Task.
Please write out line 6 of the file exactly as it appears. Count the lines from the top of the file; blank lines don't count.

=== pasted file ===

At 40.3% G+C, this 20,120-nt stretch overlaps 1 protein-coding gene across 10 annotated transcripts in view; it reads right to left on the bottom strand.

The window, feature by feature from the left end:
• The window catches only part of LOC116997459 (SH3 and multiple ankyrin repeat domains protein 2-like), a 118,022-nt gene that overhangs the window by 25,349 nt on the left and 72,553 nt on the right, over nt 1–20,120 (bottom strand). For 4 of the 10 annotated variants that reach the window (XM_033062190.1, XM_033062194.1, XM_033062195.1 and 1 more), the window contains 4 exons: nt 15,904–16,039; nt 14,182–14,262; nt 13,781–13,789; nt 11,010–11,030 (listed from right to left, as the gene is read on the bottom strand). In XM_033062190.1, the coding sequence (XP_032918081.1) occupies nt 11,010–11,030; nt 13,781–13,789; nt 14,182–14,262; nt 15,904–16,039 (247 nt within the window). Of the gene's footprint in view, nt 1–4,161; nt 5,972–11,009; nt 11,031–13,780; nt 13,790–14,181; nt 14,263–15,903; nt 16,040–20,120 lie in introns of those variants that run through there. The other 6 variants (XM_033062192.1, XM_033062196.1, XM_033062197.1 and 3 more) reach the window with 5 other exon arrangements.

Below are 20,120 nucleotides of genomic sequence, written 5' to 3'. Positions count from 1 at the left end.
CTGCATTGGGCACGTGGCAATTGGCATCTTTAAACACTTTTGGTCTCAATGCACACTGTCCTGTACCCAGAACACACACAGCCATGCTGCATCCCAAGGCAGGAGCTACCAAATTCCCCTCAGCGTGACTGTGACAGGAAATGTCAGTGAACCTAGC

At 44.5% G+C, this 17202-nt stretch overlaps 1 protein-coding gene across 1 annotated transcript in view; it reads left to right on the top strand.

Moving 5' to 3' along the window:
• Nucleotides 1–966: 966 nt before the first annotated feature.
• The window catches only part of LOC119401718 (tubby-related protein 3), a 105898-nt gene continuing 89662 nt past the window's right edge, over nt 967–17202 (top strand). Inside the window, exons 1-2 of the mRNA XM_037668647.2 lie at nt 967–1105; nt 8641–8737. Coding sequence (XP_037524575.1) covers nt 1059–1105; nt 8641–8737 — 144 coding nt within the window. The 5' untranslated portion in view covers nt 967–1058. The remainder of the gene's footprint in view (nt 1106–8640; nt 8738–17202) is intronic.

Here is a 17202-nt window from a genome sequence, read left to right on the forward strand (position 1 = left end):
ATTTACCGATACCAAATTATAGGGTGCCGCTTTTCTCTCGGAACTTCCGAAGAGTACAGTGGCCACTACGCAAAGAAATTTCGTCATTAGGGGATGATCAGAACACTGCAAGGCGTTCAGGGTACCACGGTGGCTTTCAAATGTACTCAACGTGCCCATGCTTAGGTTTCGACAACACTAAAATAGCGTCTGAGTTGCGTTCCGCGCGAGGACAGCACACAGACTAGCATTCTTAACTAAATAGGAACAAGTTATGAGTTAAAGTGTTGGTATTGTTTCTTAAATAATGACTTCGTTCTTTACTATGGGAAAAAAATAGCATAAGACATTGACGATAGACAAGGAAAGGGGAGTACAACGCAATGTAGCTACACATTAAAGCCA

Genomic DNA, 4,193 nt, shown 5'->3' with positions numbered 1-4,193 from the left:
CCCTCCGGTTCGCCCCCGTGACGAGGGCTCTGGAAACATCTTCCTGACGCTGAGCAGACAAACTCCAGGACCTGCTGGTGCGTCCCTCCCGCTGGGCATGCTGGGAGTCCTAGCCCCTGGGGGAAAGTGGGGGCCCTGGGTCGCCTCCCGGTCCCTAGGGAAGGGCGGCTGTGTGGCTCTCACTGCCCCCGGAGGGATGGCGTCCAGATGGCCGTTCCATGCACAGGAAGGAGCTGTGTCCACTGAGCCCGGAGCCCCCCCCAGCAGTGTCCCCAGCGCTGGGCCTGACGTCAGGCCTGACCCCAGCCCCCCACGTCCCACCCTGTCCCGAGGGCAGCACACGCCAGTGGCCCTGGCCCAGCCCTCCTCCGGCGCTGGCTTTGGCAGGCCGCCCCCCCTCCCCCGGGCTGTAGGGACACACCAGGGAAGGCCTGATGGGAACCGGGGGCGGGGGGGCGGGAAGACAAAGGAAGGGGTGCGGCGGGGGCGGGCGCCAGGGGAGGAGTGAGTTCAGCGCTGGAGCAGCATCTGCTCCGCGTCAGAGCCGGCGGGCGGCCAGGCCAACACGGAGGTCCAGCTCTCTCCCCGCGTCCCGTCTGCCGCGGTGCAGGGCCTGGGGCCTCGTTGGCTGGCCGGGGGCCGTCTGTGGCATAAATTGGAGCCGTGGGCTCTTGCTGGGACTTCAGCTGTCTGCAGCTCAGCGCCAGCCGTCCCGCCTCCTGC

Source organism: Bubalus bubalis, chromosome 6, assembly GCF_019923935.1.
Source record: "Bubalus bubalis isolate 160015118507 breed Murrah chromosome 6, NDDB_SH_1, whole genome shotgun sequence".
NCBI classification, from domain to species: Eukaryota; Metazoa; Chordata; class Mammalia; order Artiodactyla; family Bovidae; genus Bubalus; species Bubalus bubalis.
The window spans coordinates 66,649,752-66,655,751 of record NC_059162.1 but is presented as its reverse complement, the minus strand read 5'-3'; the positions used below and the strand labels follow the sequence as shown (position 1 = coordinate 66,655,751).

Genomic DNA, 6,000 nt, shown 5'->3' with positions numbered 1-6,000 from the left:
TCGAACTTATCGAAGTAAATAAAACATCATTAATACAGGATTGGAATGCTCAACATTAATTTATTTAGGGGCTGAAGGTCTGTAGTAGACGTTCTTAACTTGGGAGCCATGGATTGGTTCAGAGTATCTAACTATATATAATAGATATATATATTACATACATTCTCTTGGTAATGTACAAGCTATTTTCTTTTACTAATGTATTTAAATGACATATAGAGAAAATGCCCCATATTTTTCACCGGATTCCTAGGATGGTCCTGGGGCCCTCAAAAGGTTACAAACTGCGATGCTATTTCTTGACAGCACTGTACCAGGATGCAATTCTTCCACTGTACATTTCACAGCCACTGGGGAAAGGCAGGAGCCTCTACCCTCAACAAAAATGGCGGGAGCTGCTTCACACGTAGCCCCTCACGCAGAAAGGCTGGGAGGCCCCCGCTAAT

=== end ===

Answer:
At 44.5% G+C, this 17202-nt stretch overlaps 1 protein-coding gene across 1 annotated transcript in view; it reads left to right on the top strand.